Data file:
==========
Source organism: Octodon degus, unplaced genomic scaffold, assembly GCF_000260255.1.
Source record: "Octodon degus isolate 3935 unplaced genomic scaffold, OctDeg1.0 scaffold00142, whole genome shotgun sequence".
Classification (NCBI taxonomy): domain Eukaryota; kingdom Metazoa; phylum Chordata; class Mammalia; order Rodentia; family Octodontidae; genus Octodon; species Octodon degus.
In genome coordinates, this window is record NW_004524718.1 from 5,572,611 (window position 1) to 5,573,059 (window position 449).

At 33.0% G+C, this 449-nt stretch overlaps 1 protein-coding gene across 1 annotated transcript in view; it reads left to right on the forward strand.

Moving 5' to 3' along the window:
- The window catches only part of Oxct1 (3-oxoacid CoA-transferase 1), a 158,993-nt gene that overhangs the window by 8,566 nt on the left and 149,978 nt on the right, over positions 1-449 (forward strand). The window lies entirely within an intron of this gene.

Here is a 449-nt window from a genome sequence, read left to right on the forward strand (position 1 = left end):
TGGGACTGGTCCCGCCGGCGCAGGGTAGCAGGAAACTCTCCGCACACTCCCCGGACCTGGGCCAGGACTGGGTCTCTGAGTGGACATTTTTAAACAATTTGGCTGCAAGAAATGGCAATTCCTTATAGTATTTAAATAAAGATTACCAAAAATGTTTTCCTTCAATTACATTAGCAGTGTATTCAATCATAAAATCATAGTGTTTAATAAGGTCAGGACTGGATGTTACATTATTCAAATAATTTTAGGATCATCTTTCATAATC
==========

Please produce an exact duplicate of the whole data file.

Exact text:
Source organism: Octodon degus, unplaced genomic scaffold, assembly GCF_000260255.1.
Source record: "Octodon degus isolate 3935 unplaced genomic scaffold, OctDeg1.0 scaffold00142, whole genome shotgun sequence".
Classification (NCBI taxonomy): domain Eukaryota; kingdom Metazoa; phylum Chordata; class Mammalia; order Rodentia; family Octodontidae; genus Octodon; species Octodon degus.
In genome coordinates, this window is record NW_004524718.1 from 5,572,611 (window position 1) to 5,573,059 (window position 449).

At 33.0% G+C, this 449-nt stretch overlaps 1 protein-coding gene across 1 annotated transcript in view; it reads left to right on the forward strand.

Moving 5' to 3' along the window:
- The window catches only part of Oxct1 (3-oxoacid CoA-transferase 1), a 158,993-nt gene that overhangs the window by 8,566 nt on the left and 149,978 nt on the right, over positions 1-449 (forward strand). The window lies entirely within an intron of this gene.

Here is a 449-nt window from a genome sequence, read left to right on the forward strand (position 1 = left end):
TGGGACTGGTCCCGCCGGCGCAGGGTAGCAGGAAACTCTCCGCACACTCCCCGGACCTGGGCCAGGACTGGGTCTCTGAGTGGACATTTTTAAACAATTTGGCTGCAAGAAATGGCAATTCCTTATAGTATTTAAATAAAGATTACCAAAAATGTTTTCCTTCAATTACATTAGCAGTGTATTCAATCATAAAATCATAGTGTTTAATAAGGTCAGGACTGGATGTTACATTATTCAAATAATTTTAGGATCATCTTTCATAATC